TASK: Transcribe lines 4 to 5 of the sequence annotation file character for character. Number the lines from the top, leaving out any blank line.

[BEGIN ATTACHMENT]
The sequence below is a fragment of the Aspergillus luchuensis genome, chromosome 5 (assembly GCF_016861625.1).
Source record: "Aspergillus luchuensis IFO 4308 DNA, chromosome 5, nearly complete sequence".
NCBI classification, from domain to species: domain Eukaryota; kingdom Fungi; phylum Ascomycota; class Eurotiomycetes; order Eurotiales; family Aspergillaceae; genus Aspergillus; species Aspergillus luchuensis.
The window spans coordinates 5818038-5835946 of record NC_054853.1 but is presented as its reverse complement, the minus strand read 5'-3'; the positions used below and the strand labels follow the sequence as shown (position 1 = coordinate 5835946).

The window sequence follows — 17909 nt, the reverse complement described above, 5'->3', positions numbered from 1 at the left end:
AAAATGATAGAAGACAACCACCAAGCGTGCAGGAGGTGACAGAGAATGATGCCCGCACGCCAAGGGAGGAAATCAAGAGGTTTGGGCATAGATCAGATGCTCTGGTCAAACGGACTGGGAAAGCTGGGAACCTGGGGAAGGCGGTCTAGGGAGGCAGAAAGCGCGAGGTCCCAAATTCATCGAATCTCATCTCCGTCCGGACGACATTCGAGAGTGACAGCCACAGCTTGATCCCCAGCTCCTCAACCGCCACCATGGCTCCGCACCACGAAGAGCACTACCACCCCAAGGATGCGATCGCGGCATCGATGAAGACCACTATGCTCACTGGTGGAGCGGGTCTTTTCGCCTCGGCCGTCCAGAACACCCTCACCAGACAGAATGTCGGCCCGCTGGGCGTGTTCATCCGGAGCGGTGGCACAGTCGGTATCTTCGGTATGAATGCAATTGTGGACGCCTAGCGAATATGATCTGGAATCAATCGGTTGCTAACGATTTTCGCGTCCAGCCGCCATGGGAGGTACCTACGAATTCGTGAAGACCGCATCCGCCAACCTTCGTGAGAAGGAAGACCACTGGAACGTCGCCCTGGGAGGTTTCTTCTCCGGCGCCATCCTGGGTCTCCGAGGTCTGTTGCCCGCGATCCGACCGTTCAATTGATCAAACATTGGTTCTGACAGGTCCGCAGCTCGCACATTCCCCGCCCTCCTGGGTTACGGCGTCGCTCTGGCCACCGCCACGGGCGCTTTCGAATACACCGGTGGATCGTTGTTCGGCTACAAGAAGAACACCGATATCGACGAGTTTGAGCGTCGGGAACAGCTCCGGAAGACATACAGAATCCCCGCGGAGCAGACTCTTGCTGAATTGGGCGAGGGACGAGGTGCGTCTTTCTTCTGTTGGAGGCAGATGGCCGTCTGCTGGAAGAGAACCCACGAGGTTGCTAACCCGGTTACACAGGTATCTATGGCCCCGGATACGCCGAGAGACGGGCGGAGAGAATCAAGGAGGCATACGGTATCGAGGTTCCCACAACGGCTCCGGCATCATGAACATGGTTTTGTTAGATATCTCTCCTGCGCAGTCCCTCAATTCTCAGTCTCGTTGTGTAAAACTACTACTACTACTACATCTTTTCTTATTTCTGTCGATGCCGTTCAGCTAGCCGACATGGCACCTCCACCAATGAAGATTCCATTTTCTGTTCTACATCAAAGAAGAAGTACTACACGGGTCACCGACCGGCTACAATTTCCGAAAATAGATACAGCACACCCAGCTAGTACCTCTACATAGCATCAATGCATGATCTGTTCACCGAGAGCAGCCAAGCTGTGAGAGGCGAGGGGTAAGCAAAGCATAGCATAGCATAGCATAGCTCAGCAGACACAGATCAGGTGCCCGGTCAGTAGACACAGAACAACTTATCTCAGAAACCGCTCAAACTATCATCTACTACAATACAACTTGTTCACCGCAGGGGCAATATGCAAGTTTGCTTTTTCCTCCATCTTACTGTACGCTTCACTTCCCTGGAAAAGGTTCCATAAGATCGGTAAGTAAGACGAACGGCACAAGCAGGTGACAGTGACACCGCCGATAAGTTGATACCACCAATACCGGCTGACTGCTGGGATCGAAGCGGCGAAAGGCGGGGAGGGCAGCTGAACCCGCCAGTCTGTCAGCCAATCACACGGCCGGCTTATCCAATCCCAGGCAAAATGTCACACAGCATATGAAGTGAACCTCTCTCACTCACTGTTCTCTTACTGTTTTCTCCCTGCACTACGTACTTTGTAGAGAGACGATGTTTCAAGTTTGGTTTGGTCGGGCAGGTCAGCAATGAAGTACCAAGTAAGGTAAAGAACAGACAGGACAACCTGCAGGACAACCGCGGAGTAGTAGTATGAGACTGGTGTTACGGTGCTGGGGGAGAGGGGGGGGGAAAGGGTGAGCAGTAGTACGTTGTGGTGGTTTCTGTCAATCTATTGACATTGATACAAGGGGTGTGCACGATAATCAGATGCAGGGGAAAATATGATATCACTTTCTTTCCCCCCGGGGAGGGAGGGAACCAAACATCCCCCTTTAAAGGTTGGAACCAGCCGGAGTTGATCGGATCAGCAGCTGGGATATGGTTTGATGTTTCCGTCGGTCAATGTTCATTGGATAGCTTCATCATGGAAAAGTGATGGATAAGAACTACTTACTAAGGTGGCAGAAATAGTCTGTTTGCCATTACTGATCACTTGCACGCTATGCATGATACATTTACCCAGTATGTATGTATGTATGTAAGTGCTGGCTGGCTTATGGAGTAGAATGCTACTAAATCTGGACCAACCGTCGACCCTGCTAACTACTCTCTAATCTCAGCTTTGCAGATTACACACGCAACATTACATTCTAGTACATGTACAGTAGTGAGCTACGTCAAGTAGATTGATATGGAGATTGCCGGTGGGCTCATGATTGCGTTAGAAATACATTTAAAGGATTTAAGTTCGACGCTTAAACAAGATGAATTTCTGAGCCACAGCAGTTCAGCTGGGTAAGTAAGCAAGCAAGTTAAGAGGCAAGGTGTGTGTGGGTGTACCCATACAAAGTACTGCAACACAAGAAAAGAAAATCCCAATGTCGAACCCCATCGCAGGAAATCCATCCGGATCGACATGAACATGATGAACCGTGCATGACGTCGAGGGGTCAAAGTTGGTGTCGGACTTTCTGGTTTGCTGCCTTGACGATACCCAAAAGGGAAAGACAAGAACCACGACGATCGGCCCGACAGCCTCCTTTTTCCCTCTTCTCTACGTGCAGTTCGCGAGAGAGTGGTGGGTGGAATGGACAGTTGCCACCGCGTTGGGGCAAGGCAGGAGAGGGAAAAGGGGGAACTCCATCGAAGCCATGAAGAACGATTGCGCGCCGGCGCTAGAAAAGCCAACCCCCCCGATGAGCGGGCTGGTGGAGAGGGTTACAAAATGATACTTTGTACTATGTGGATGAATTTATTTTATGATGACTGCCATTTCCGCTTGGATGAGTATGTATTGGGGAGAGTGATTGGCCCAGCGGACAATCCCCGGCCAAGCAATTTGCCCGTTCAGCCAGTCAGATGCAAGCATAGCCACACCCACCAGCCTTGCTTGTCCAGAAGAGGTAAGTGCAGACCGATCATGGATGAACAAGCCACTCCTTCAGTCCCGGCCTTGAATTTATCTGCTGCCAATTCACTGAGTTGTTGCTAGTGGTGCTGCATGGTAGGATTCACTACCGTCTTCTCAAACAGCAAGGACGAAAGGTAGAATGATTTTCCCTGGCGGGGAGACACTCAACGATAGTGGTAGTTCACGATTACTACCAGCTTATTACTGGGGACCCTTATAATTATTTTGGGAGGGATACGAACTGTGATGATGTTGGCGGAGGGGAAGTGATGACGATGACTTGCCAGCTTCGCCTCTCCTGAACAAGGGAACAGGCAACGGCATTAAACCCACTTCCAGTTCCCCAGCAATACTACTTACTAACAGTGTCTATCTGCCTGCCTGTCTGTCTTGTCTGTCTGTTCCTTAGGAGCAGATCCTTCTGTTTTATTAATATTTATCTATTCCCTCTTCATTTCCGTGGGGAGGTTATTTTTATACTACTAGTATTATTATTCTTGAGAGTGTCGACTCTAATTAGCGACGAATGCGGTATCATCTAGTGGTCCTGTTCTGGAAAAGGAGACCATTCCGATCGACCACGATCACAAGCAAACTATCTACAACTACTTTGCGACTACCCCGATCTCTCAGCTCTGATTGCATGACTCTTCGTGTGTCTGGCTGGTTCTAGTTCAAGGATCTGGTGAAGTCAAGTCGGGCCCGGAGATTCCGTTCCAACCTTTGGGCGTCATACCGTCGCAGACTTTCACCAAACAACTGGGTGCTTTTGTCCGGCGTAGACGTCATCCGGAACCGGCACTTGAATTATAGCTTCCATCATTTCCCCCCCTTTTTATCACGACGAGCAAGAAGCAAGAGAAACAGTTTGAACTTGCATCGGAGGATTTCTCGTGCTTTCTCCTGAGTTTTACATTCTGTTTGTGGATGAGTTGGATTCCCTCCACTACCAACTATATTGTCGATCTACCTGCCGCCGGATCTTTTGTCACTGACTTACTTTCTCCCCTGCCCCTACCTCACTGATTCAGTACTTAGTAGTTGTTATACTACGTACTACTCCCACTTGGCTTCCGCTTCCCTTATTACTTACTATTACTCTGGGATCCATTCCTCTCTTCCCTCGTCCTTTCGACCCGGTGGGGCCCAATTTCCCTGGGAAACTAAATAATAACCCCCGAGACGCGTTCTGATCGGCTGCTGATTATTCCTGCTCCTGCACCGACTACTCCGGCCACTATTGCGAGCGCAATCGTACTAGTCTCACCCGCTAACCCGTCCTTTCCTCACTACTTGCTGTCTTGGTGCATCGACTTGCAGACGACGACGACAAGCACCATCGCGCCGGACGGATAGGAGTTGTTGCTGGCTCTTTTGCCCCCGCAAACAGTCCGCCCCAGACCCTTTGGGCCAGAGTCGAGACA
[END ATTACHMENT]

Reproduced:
The window spans coordinates 5818038-5835946 of record NC_054853.1 but is presented as its reverse complement, the minus strand read 5'-3'; the positions used below and the strand labels follow the sequence as shown (position 1 = coordinate 5835946).

The window sequence follows — 17909 nt, the reverse complement described above, 5'->3', positions numbered from 1 at the left end: